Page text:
Black Bolt is in prison, and the guards have it in for him because when he accidentally flipped a cop car, a couple officers were injured. But there’s someone looking out for him, a rich man named Dr. Decklan or something like that. With a potential Inhuman in prison, he pulls some strings to get another inmate’s assistance. As the guards try to set him up for a hard time, this and other inmates take Black Bolt under their wing instead, much to their chagrin. A little riot breaks out, and Bolt escapes with his new friend, who turns out to be another Inhuman. They get outside, and a helicopter picks them up.
I am very suspicious of this Decklan fellow, a doctor with lots of resources interested in Inhumans. Black Bolt and his new friend may have just gone into enemy hands.
Oh, and Medusa arrived just as the helicopter was leaving. They don’t see or hear her, but she is so close! Then the blond scientist woman shows up with a car, as she’s been waiting for a chance to talk to Bolt, so Medusa pulls her gun on her and orders that they pursue the chopper.
We caught a glimpse of the past in the memories of Bolt and Maximus. Apparently, Bolt didn’t want to be king, and saw little value in such a small kingdom, but Maximus did. Then Maximus turned entirely into a human in terrigenesis and was forever locked out, while Bolt gained a dangerous power, but his parents stood by him and protected him, their sole heir.
Now Maximus is king, he wants to do away with the caste system. He tries to recruit Crystal to his side again, and he seems to have gotten a hold on her, but she throws it in his face and runs for Lockjaw. He declares this as proof of why the people should follow him, because the rest of the royals all run away from the responsibility. So, Crystal manages to escape, but probably hands the upper caste of Attilan to Maximus as well as the lower.
Oh, and Lockjaw is still sedated, so he falls unconscious the moment they’re on Earth, just in time to be accidentally hit in the dark by a young man on his RV. (how much you wanna bet they couple up?)
Moving on to the next episode, then:
This week, things continued on more or less as expected. The show has the subtlety of sledgehammers and chainsaws.
After the skirmish, with its accompanying fatality, Gorgon and his new friends are fleeing through the woods, carrying their friend Lucky’s body. The humans insist that they can help Gorgon, but he finally refuses their help. He never thought he’d care for the fate of a human, but, warrior to warrior, they have shown him he was wrong. For their good, and to find and protect his family, he leaves them. He has no idea what he’ll do without Karnak’s keen mind to guide him, but he has to try.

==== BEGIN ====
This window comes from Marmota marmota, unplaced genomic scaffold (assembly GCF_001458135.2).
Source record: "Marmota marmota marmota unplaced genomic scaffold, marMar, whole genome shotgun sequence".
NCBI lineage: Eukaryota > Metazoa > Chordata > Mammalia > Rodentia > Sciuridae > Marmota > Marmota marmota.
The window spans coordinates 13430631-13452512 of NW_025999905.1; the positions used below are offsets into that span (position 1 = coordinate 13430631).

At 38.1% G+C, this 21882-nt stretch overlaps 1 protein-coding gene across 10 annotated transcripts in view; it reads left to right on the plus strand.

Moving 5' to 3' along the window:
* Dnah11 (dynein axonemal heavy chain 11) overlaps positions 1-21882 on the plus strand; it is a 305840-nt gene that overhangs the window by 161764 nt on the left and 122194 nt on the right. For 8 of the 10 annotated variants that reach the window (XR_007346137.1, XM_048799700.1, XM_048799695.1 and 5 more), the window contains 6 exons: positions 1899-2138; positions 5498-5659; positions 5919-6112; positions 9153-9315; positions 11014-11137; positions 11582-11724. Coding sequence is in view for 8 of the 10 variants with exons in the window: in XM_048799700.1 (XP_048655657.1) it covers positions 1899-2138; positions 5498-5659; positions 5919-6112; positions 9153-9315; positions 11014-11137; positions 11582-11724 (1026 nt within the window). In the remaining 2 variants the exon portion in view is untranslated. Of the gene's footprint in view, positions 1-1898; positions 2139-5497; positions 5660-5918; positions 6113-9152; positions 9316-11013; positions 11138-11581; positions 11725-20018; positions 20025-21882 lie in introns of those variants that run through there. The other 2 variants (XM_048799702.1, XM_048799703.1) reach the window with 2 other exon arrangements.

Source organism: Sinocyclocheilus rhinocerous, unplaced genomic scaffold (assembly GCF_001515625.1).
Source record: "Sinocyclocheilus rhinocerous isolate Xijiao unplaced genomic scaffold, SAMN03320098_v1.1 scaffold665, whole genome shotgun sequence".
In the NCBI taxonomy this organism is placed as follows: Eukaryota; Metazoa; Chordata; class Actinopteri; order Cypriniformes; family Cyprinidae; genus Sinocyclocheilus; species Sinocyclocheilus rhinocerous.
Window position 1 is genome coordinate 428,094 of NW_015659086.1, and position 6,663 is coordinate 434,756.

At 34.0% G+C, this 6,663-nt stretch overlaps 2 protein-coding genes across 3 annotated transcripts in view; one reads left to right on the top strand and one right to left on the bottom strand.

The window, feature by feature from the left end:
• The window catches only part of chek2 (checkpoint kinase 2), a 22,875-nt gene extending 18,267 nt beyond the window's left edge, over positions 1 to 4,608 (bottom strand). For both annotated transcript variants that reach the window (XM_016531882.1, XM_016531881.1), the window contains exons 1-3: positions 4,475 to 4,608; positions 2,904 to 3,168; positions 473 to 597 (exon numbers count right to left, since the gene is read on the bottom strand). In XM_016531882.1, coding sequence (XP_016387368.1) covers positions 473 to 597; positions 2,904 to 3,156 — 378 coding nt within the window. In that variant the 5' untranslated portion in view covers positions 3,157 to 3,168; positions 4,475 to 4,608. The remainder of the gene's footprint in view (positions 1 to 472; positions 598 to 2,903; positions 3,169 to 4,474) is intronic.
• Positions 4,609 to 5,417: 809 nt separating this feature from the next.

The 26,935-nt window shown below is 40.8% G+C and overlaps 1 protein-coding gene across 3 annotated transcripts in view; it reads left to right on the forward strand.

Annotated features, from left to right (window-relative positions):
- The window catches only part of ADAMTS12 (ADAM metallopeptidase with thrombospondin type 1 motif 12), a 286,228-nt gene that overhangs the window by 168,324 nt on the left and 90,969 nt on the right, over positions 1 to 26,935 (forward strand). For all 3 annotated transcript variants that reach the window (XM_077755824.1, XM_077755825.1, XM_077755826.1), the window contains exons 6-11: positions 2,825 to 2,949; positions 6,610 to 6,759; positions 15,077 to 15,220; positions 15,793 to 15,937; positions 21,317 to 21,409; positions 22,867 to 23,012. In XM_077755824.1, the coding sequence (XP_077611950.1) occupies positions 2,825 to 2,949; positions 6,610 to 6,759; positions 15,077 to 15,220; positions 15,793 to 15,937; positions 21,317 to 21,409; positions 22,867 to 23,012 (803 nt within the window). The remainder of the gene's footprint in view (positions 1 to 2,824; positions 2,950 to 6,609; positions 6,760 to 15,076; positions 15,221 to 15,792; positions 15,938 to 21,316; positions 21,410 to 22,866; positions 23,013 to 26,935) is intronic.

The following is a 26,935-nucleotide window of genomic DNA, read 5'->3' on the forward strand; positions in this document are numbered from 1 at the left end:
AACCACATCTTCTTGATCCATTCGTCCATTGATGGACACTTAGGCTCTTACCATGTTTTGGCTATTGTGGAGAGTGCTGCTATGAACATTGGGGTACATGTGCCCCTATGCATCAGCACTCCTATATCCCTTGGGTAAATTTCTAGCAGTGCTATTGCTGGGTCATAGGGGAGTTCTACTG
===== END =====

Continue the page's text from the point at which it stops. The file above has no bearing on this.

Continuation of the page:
Karnak, meanwhile, is learning some new things from his new female friend. She helps him learn about spontaneity, getting outside his own head, doing things you want without there needing to be a need. She takes him to the beach, to go swimming and kissing in the waves as she shows off her appealing figure. Then she takes him back to her tent. This woman does not hesitate to do what she wants, which is good for Karnak, who has always thought things through.
Karnak is useful to the drug-cultivating trio, but the ringleader is crazy and doesn’t trust him. His friend reminds him that he didn’t trust anyone at first, but the man answers that he needed them. The unpspoken insinuation is that he doesn’t need them anymore. The man is clearly crazy, and while Karnak and his new lady friend are busy that night, he kills and buries the other guy, who he does not trust and does not need.
Crystal is understandably upset after the guy runs his RV into Lockjaw, and he’s upset because she and Lockjaw were in the middle of the road. She uses her powers to keep him back, and he actually calms down and talks with her. They manage to get Lockjaw into a barn, and he calls a vet for him. The vet, it turns out, is an ex-girlfriend, and they have a spat even while she helps, but Lockjaw, being a very big dog, is mostly fine already. He just needs time to rest and recover. So, Crystal will be hanging around in his clothes, it would seem, which… how and why, exactly, did he have a girl’s t-shirt and shorts lying around? Small detail, that, like many on this show.